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LOVE FOR LOVE'S SAKE.

HARRY CAREY.

I'll range around the shady bowers,
And gather all the sweetest flowers;
I'll strip the garden and the grove,
To make a garland for my love.

When, in the sultry heat of day,
My thirsty nymph does panting lay;
I'll hasten to the river's brink,
And drain the floods but she shall drink.

At night to rest her weary head,
I'll make my love a grassy bed ;
And with green boughs, I'll form a shade,
That nothing may her rest invade.

And while dissolv’d in sleep she lies,
Myself shall never close these eyes;
But gazing still with fond delight,
I'll watch my charmer all the night.

And then as soon as cheerful day,
Dispels the darksome shades away;
Forth to the forest I'll repair,
To seek provision for my fair.

Thus will I spend the day and night-
Still mixing labour with delight;
Regarding nothing I endure,
So I can ease for her procure.

But if the nymph whom thus I love,
To her fond swain should faithless prove,
I'll seek some dismal distant shore,
And never think of woman more.

FROM THE COURT TO THE COTTAGE.

HARRY CAREY.

From the court to the cottage convey me away,
For I'm weary of grandeur, and what they call gay:

When pride without measure,

And pomp without pleasure, Make life in a circle of hurry decay. Far remote and retir'd from the noise of the town, I'll exchange my brocade for a plain russet gown ;

My friends shall be few,

But well chosen and true,
And sweet recreation our evening shall crown.
With a rural repast, (a rich banquet for me)
On a mossy green turf, near some shady old tree,

The river's clear brink,

Shall afford me my drink, And temperance my friendly physician shall be. Ever calm and serene, with contentment still blest, Not too giddy with joy, or with sorrow deprest,

I'll neither invoke,

Or repine at Death's stroke,
But retire from the world as I would to my rest.

A BACCHANALIAN RANT.

HARRY CAREY.

Bacchus must now his power resign,
I am the only god of wine ;
It is not fit the wretch should be
In competition set with me,
Who can drink ten times more than he.

Make a new world, ye powers divine !
Stock'd with nothing else but wine !
Let wine its only product be,
Let wine be earth, and air, and sea,
And let that wine be all for me.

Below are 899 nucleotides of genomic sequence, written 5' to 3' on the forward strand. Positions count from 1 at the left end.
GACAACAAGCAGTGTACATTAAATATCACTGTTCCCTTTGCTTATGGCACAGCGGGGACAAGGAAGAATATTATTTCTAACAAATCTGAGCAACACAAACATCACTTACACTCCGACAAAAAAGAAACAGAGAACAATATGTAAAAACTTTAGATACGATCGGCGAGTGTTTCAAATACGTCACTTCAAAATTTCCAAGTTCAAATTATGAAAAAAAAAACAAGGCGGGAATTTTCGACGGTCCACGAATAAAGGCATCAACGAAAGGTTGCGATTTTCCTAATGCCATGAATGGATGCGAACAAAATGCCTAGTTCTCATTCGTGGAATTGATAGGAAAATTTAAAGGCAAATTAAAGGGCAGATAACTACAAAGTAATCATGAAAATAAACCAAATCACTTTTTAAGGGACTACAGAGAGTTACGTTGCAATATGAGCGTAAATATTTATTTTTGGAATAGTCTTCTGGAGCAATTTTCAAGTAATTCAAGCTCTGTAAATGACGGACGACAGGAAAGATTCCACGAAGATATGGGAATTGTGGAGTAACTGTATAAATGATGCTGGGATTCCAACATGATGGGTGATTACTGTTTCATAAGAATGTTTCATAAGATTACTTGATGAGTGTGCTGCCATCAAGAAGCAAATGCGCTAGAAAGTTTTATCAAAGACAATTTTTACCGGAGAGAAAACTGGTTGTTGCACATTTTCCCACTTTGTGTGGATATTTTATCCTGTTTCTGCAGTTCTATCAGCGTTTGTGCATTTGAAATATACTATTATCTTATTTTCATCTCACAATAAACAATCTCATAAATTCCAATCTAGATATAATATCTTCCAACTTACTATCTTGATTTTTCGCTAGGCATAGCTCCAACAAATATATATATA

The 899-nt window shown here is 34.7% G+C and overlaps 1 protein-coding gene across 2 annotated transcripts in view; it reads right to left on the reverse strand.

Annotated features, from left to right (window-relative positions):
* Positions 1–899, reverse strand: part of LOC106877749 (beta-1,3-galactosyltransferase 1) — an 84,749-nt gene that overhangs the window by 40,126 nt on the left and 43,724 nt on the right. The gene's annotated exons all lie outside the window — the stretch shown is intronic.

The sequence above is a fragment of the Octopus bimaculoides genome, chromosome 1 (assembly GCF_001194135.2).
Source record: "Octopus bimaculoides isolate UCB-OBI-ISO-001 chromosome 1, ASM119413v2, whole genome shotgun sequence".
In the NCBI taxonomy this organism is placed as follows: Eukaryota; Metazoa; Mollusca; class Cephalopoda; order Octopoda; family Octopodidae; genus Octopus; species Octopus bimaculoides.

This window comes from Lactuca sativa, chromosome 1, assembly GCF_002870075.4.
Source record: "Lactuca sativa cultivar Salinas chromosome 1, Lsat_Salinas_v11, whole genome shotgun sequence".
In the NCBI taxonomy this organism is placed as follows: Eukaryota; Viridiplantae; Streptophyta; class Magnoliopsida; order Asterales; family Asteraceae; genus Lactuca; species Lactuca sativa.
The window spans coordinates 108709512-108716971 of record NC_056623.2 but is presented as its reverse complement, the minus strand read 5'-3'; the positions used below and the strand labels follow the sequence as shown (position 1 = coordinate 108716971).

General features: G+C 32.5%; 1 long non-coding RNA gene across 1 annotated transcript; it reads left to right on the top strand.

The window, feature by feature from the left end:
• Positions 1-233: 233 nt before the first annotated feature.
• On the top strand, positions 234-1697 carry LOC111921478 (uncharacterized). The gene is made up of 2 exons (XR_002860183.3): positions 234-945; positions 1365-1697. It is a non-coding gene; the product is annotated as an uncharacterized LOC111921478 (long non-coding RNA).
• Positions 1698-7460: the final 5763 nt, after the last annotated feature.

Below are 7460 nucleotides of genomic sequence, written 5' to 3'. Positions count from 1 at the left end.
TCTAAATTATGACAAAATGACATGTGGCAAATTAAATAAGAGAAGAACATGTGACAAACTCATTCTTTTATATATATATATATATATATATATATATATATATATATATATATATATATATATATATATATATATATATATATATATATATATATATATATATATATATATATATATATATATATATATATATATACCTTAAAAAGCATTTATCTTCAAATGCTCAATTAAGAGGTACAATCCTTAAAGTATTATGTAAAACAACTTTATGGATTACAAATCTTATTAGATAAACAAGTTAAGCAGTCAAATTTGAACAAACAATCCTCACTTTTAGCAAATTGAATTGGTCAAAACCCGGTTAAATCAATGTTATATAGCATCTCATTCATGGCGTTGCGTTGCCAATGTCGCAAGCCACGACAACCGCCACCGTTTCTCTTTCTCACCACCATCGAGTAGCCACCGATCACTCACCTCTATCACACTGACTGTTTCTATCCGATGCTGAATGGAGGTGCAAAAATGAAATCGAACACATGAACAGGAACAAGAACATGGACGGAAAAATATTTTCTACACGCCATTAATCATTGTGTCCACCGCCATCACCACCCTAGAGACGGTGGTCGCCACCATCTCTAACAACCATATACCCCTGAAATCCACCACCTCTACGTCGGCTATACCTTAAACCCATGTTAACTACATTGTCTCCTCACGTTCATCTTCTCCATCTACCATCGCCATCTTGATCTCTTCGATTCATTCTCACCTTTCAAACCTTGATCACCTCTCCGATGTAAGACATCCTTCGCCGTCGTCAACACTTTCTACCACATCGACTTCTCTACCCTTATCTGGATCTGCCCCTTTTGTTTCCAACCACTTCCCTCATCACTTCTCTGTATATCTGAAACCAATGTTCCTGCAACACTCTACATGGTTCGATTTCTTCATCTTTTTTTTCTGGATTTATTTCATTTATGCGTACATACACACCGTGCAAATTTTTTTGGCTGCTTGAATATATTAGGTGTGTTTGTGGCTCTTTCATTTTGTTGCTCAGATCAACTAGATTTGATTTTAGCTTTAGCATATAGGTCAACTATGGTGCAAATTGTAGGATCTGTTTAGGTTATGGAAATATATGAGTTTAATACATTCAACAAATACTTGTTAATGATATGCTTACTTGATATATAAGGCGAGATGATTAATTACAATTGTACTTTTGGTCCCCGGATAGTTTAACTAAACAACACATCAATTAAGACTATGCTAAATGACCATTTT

Let other mortals vainly wear
A tedious life in anxious care,
Let the ambitious toil and think,
Let states and empires swim or sink-
My whole ambition is to drink.

HOW HARDLY I CONCEALED MY TEARS ?

ANNE, MARCHIONESS OF WHARTON.

How hardly I conceal'd my tears?

How oft did I complain ?
When, many tedious days, my fears

Told me I lov'd in vain.

But now my joys as wild are grown,

And hard to be conceal'd;
Sorrow may make a silent inoan,

But joy will be reveal'd.
I tell it to the bleating flocks,

To every stream and tree,
And bless the hollow murmuring rocks

For echoing back to me. Thus you may see with how much joy,

We want, we wish, believe; 'Tis hard such passion to destroy,

But easy to deceive.

RIVALS, A LOVER'S PLAGUE.

WILLIAM WALSH.

Of all the torments, all the cares,

With which our lives are curst;
Of all the plagues a lover bears,

Sure rivals are the worst !
By partners in each other kind,

Afflictions easier grow;
In love alone we hate to find,

Companions of our woe.
Sylvia, for all the pangs you see

Are lab'ring in my breast;
I beg not you would favour me,

Would you but slight the rest !

How great soe'er your rigours are,

With them alone I'll cope;
I can endure my own despair,

But not another's hope.

(This song is by the Walsh so often mentioned in the correspon. dence of Pope.)

AMYNTA'S LIPS.

As near a fountain's cooling side,

The fair Amynta lay,
Her looks increas'd the summer's pride-

Her eyes the face of day.

The roses round blush'd deeper red

To see themselves outdone,
Each lily droop'd its little head-

And mourn'd its beauty gone.

Unto this fountain's soft retreat

A bee enamour'd flew
To steal Amynta's every sweet

And rifle balmy dew.

Drawn by the fragrance of her breath,

Her wanton lips he wooed,
O’ercome with bliss cold icy death,

The happy rogue pursued.

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